Revenue from the outdoor segment was below expectations, falling 10% this quarter. Similarly, auto revenue was down 11% this quarter. In the marine segment, revenue grew 7% year over year, but this is attributable to Garmin’s acquisition of Fusion Electronics. The organic business, on the other hand, remained flat year over year. Finally, aviation revenue grew 2% in the quarter, though operating profits were down on a year-over-year basis.

3) Cash Flow Positive

Strictly speaking, Garmin is cash flow positive, having generated $64 million in free cash flow in the most recent quarter. However, both free cash flow and cash from operations have declined significantly since peaking in 2009, as you can see in the chart below:

Cash Flow

What’s more, the gap between cash from operations and free cash flow has expanded recently, meaning Garmin’s capital expenditures (capex) are increasing. In fact, Garmin’s capex reached $73.3 million in 2014, a 128% increase since 2010. This is problematic because the business is becoming more capital intensive at the same time that revenue has suffered.

Meanwhile, in the most recent quarter, the company paid significantly more in dividends than it generated in free cash flow ($92 million versus just $64 million), while also repurchasing $16-million worth of shares. This is definitely a trend worth watching, as an extended period of uncovered payouts could put Garmin’s dividend at risk.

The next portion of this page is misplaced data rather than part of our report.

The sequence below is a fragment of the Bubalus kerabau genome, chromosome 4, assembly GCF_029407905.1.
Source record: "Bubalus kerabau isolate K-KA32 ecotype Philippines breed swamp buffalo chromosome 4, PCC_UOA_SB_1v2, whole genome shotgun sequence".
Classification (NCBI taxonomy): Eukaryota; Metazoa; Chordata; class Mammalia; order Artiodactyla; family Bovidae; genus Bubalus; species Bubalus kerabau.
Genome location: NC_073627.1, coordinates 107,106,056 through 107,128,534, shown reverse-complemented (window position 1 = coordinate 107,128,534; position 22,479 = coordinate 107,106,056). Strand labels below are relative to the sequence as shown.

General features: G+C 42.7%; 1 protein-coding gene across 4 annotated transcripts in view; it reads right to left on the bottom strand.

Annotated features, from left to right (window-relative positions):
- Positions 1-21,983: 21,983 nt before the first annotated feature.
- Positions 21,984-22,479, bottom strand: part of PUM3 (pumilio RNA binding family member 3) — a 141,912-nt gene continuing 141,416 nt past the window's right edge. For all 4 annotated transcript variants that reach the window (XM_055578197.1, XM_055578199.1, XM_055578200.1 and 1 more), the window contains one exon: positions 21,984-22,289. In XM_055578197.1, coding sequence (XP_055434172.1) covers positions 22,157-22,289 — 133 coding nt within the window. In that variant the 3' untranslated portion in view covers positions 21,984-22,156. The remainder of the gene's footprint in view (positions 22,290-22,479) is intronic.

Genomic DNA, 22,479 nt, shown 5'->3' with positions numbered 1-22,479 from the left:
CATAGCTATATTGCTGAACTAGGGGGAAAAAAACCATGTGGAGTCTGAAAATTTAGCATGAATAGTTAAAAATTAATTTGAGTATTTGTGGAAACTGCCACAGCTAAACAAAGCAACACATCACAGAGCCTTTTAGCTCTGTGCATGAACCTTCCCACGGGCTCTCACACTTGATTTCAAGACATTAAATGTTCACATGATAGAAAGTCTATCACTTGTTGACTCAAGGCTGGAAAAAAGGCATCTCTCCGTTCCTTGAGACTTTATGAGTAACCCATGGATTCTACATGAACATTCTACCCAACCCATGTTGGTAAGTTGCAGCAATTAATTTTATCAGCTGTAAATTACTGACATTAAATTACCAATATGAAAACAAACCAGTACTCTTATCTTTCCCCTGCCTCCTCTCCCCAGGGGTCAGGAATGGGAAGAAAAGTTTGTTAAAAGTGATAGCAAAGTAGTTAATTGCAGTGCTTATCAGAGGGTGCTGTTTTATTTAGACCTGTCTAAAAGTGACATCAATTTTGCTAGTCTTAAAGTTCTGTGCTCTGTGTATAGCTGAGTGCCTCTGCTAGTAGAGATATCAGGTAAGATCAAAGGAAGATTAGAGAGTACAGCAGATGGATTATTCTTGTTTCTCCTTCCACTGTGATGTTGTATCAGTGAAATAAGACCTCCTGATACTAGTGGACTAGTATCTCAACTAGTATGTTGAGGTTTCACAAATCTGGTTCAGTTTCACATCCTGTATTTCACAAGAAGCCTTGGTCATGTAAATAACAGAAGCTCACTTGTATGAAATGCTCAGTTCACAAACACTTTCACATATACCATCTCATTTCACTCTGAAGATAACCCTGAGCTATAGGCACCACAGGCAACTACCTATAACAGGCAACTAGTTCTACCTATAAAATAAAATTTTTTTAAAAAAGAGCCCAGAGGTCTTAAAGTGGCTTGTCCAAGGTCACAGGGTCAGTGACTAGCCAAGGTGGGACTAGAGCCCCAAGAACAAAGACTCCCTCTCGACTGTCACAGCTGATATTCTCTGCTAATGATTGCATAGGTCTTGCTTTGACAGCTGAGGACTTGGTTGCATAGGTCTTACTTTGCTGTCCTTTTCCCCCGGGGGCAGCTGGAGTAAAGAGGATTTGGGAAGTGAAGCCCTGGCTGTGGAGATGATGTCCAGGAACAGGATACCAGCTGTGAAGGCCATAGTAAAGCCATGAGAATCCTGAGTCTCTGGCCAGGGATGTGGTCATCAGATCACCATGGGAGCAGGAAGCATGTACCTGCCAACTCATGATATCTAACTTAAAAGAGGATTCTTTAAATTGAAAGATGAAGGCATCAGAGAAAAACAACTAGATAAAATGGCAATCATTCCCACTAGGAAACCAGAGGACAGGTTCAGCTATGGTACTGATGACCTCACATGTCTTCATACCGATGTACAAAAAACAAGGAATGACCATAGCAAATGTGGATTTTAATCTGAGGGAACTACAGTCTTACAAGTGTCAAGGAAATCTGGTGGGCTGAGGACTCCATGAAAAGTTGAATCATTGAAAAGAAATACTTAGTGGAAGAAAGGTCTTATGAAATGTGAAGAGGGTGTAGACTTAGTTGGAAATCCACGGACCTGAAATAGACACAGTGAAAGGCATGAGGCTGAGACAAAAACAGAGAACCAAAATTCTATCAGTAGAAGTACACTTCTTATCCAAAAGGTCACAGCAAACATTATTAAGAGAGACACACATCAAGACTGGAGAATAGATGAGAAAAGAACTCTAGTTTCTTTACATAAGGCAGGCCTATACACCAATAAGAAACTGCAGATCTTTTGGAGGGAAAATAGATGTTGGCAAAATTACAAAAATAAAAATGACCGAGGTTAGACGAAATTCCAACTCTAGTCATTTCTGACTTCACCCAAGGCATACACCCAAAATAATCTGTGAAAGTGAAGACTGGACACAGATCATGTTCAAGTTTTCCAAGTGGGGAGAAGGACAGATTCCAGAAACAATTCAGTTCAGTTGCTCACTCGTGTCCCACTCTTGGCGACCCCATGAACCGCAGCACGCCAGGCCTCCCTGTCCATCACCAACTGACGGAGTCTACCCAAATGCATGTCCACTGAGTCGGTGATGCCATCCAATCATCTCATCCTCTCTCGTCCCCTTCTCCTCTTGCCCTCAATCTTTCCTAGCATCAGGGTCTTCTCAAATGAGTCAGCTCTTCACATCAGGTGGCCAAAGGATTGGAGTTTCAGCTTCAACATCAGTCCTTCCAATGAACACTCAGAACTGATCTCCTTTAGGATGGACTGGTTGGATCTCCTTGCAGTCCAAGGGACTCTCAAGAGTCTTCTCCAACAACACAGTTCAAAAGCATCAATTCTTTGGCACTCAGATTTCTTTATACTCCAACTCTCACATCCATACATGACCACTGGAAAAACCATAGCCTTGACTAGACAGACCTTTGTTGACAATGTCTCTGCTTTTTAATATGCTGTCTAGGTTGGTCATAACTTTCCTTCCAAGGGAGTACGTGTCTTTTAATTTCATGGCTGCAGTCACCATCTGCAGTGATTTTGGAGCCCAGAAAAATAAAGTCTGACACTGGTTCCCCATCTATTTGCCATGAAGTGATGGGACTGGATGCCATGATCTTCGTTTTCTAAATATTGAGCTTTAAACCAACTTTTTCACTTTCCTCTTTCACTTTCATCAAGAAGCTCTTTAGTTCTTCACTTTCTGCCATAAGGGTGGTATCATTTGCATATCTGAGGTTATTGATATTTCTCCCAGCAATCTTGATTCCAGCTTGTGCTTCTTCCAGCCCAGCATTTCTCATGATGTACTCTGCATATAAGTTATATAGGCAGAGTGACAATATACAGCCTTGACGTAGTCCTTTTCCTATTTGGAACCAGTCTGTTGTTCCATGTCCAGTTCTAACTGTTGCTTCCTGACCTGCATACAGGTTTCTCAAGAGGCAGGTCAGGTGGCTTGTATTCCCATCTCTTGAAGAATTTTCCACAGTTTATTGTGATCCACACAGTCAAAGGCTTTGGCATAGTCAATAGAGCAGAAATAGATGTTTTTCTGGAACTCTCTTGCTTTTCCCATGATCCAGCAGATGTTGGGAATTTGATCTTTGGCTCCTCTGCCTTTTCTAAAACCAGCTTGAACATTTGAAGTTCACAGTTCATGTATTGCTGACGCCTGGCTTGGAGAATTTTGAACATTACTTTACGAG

4) High Cash Balance

Garmin’s cash and cash equivalents have declined about 7% since peaking in 2011, but the company still maintains a relatively strong balance sheet. Indeed, its dividend is well-covered by its cash reserve. However, as noted above, if cash flow continues to fall short of dividend payouts, even a high cash balance won’t last forever.

5) Minimal Need for Credit

According to Bloomberg, Garmin has had no debt for the last eight years. Combined with a high cash balance, it’s a safe bet that Garmin has little need for credit.

6) Earnings Buffer

According to Morningstar, Garmin has a dividend payout ratio of 100.8% for the last 12 months – and that’s not a good sign. Once again, if Garmin can’t cover its dividend for an extended period, then it’s possible the company could slash its payout.

7) Dividend Grower?

When it comes to dividend-paying stocks, companies that are growing their dividends – not the ones with the highest yield – have proven to be the best investments. Unfortunately, though Garmin’s yield is quite attractive, the company’s dividend growth leaves much to be desired.

Garmin’s one-year dividend growth is a measly 6.3%, which is in line with the bump from 2013 to 2014, as well (6.7%). The year before that, the dividend remained flat. At the end of the day, a three-year dividend growth rate of just 4.3% is not what we’re looking for in a stock.

In Conclusion

Based on our seven-step system, Garmin doesn’t qualify as a worthy dividend investment. Revenue peaked all the way back in 2008, while capex is increasing rapidly. Meanwhile, some of the company’s most profitable products are facing new competition from heavyweights like Apple. Finally, the dividend is growing at an anemic rate.

Bottom line: Steer clear of this once-dominant GPS manufacturer.

Good investing,

Chris Worthington

Chris Worthington

, Editor-in-Chief of Income

View More By Chris Worthington